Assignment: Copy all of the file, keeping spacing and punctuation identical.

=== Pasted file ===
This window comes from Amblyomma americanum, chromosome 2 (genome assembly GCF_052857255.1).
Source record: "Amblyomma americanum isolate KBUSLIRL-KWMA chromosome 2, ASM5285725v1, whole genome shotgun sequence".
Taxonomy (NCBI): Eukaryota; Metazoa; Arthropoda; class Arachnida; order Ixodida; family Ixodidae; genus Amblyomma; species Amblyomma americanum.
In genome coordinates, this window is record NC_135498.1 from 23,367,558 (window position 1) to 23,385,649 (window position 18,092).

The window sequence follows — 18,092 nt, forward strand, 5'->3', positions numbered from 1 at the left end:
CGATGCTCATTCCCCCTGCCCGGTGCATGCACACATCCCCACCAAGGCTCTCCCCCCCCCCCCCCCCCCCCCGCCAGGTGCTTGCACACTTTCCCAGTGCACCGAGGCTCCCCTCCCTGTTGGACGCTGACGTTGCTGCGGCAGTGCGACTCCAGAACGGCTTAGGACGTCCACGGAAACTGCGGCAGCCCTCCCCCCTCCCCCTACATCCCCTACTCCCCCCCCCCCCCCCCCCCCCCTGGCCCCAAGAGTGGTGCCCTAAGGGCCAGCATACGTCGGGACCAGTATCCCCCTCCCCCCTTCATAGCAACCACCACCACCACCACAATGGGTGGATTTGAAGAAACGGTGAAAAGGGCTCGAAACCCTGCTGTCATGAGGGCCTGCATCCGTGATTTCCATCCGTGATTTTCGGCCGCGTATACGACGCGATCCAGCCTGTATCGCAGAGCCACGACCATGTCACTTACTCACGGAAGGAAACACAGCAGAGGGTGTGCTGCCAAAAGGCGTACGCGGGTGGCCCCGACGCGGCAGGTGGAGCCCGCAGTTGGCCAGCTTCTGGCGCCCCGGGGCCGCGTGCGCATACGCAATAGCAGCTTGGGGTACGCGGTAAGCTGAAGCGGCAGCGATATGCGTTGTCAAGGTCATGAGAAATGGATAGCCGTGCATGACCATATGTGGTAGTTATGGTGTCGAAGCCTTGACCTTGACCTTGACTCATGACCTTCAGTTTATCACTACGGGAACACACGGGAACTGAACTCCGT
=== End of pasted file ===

This window comes from Amblyomma americanum, chromosome 2 (genome assembly GCF_052857255.1).
Source record: "Amblyomma americanum isolate KBUSLIRL-KWMA chromosome 2, ASM5285725v1, whole genome shotgun sequence".
Taxonomy (NCBI): Eukaryota; Metazoa; Arthropoda; class Arachnida; order Ixodida; family Ixodidae; genus Amblyomma; species Amblyomma americanum.
In genome coordinates, this window is record NC_135498.1 from 23,367,558 (window position 1) to 23,385,649 (window position 18,092).

The window sequence follows — 18,092 nt, forward strand, 5'->3', positions numbered from 1 at the left end:
CGATGCTCATTCCCCCTGCCCGGTGCATGCACACATCCCCACCAAGGCTCTCCCCCCCCCCCCCCCCCCCCCGCCAGGTGCTTGCACACTTTCCCAGTGCACCGAGGCTCCCCTCCCTGTTGGACGCTGACGTTGCTGCGGCAGTGCGACTCCAGAACGGCTTAGGACGTCCACGGAAACTGCGGCAGCCCTCCCCCCTCCCCCTACATCCCCTACTCCCCCCCCCCCCCCCCCCCCCCTGGCCCCAAGAGTGGTGCCCTAAGGGCCAGCATACGTCGGGACCAGTATCCCCCTCCCCCCTTCATAGCAACCACCACCACCACCACAATGGGTGGATTTGAAGAAACGGTGAAAAGGGCTCGAAACCCTGCTGTCATGAGGGCCTGCATCCGTGATTTCCATCCGTGATTTTCGGCCGCGTATACGACGCGATCCAGCCTGTATCGCAGAGCCACGACCATGTCACTTACTCACGGAAGGAAACACAGCAGAGGGTGTGCTGCCAAAAGGCGTACGCGGGTGGCCCCGACGCGGCAGGTGGAGCCCGCAGTTGGCCAGCTTCTGGCGCCCCGGGGCCGCGTGCGCATACGCAATAGCAGCTTGGGGTACGCGGTAAGCTGAAGCGGCAGCGATATGCGTTGTCAAGGTCATGAGAAATGGATAGCCGTGCATGACCATATGTGGTAGTTATGGTGTCGAAGCCTTGACCTTGACCTTGACTCATGACCTTCAGTTTATCACTACGGGAACACACGGGAACTGAACTCCGT